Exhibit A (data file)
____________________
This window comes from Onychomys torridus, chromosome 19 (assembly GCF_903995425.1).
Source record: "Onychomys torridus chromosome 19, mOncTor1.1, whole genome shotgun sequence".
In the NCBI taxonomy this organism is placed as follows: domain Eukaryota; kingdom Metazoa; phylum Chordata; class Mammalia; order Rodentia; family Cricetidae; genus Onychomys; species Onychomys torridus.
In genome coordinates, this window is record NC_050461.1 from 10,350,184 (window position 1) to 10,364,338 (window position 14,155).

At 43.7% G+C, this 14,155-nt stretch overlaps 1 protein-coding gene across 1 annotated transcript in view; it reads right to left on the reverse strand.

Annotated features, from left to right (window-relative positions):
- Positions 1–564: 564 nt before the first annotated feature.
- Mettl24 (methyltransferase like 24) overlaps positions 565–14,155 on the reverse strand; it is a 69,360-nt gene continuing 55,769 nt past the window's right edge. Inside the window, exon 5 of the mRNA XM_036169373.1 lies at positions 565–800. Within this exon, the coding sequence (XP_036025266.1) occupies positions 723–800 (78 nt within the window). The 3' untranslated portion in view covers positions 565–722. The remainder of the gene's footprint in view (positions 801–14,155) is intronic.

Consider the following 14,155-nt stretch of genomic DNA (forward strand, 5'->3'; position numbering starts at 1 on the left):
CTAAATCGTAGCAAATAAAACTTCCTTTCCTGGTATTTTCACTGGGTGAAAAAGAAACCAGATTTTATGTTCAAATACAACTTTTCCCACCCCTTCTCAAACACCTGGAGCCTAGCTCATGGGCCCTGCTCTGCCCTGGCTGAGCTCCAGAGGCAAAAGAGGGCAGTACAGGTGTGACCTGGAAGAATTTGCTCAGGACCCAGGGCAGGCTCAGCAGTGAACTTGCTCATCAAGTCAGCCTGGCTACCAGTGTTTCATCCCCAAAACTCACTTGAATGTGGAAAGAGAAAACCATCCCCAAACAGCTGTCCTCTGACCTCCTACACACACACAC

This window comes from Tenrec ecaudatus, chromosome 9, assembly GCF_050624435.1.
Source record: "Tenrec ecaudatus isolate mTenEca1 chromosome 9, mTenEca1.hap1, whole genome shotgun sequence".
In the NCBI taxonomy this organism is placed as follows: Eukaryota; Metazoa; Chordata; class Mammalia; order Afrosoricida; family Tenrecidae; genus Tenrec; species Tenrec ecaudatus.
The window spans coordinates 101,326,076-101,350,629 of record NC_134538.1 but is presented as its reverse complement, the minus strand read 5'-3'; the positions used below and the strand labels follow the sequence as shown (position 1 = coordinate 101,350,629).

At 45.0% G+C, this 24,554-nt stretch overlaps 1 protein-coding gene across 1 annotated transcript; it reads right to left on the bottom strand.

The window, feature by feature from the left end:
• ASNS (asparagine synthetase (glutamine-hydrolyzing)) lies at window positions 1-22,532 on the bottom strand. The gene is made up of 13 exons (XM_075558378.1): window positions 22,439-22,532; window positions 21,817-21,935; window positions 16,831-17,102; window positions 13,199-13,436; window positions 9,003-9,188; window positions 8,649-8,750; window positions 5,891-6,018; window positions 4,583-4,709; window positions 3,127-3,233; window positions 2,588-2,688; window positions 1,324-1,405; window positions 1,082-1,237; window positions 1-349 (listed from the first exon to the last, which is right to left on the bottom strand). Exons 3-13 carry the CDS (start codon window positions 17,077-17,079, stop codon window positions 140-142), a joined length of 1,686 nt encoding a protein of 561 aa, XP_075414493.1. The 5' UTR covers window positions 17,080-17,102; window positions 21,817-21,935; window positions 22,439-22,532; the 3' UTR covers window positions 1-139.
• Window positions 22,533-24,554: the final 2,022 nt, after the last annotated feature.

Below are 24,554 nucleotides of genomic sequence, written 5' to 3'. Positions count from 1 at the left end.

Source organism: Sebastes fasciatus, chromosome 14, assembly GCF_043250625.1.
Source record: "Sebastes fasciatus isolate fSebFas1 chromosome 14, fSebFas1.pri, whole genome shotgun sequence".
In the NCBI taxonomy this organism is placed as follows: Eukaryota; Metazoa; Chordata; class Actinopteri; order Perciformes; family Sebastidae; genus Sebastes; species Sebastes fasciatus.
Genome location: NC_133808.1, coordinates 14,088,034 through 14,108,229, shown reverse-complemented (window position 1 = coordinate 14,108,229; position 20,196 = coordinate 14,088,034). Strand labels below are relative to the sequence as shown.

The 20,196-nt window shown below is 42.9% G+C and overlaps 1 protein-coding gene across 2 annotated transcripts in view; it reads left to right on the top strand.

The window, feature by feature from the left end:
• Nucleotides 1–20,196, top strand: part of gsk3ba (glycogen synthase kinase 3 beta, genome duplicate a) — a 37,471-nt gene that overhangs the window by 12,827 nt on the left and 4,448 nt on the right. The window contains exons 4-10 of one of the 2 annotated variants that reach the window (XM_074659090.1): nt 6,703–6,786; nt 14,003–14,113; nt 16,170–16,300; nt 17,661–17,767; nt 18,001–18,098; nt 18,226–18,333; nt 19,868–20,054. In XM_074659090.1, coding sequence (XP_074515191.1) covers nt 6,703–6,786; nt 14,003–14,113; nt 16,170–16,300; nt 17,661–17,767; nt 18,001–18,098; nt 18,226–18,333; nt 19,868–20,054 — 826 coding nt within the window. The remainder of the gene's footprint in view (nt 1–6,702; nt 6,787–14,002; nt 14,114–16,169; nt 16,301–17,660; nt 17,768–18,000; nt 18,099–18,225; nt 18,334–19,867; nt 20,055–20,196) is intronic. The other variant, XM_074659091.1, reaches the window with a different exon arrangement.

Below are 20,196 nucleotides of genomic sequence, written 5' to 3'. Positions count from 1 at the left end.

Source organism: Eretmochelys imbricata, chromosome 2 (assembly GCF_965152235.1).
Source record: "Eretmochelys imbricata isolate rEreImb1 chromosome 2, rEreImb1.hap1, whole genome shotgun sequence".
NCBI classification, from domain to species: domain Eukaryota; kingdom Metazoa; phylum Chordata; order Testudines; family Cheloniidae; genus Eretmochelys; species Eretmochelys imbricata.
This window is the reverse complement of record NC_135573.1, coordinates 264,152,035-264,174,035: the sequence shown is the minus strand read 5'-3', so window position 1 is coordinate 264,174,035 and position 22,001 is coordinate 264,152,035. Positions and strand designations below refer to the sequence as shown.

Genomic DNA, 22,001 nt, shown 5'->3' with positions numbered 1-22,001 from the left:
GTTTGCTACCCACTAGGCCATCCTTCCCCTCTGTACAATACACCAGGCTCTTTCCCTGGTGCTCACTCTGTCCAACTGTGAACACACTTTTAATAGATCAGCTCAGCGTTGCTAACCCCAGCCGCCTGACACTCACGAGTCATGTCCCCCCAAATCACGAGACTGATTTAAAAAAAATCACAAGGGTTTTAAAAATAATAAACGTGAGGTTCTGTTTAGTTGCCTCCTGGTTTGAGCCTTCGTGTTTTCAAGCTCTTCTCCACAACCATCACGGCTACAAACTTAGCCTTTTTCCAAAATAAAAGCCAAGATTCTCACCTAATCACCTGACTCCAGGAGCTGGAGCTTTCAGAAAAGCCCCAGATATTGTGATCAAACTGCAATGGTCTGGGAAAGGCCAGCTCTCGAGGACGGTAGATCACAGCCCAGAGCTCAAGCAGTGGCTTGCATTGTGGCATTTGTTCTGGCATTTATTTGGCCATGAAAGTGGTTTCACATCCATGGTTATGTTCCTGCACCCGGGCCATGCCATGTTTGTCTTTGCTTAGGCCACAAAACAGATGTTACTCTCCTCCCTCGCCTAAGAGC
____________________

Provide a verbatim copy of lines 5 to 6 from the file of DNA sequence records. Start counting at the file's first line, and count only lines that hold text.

At 43.7% G+C, this 14,155-nt stretch overlaps 1 protein-coding gene across 1 annotated transcript in view; it reads right to left on the reverse strand.

Annotated features, from left to right (window-relative positions):